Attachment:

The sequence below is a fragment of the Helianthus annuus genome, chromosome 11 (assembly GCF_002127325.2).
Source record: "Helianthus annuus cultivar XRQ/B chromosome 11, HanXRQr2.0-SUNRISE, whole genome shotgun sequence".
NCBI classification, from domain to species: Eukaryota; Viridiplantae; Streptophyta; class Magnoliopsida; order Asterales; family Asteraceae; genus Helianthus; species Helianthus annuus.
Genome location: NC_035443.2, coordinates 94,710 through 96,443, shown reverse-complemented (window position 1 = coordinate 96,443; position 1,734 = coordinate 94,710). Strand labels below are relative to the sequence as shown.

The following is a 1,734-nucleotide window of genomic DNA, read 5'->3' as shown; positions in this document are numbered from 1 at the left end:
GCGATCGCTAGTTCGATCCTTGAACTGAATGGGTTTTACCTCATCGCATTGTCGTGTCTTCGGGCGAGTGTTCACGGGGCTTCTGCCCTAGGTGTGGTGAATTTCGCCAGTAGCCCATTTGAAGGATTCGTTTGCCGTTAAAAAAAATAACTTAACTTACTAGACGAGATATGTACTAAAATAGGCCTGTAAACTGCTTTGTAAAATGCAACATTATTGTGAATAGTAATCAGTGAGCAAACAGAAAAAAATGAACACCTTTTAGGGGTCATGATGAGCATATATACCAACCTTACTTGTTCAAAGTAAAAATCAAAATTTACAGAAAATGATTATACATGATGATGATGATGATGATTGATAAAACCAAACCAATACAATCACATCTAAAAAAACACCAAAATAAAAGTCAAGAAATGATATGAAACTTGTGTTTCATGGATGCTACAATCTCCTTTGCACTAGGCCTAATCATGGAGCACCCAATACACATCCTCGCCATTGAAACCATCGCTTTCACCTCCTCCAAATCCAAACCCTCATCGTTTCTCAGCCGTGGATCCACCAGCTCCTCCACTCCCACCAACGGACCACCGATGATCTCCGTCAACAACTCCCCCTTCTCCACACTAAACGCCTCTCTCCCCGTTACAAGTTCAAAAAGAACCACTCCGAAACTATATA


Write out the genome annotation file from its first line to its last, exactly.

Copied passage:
The sequence below is a fragment of the Helianthus annuus genome, chromosome 11 (assembly GCF_002127325.2).
Source record: "Helianthus annuus cultivar XRQ/B chromosome 11, HanXRQr2.0-SUNRISE, whole genome shotgun sequence".
NCBI classification, from domain to species: Eukaryota; Viridiplantae; Streptophyta; class Magnoliopsida; order Asterales; family Asteraceae; genus Helianthus; species Helianthus annuus.
Genome location: NC_035443.2, coordinates 94,710 through 96,443, shown reverse-complemented (window position 1 = coordinate 96,443; position 1,734 = coordinate 94,710). Strand labels below are relative to the sequence as shown.

The following is a 1,734-nucleotide window of genomic DNA, read 5'->3' as shown; positions in this document are numbered from 1 at the left end:
GCGATCGCTAGTTCGATCCTTGAACTGAATGGGTTTTACCTCATCGCATTGTCGTGTCTTCGGGCGAGTGTTCACGGGGCTTCTGCCCTAGGTGTGGTGAATTTCGCCAGTAGCCCATTTGAAGGATTCGTTTGCCGTTAAAAAAAATAACTTAACTTACTAGACGAGATATGTACTAAAATAGGCCTGTAAACTGCTTTGTAAAATGCAACATTATTGTGAATAGTAATCAGTGAGCAAACAGAAAAAAATGAACACCTTTTAGGGGTCATGATGAGCATATATACCAACCTTACTTGTTCAAAGTAAAAATCAAAATTTACAGAAAATGATTATACATGATGATGATGATGATGATTGATAAAACCAAACCAATACAATCACATCTAAAAAAACACCAAAATAAAAGTCAAGAAATGATATGAAACTTGTGTTTCATGGATGCTACAATCTCCTTTGCACTAGGCCTAATCATGGAGCACCCAATACACATCCTCGCCATTGAAACCATCGCTTTCACCTCCTCCAAATCCAAACCCTCATCGTTTCTCAGCCGTGGATCCACCAGCTCCTCCACTCCCACCAACGGACCACCGATGATCTCCGTCAACAACTCCCCCTTCTCCACACTAAACGCCTCTCTCCCCGTTACAAGTTCAAAAAGAACCACTCCGAAACTATATA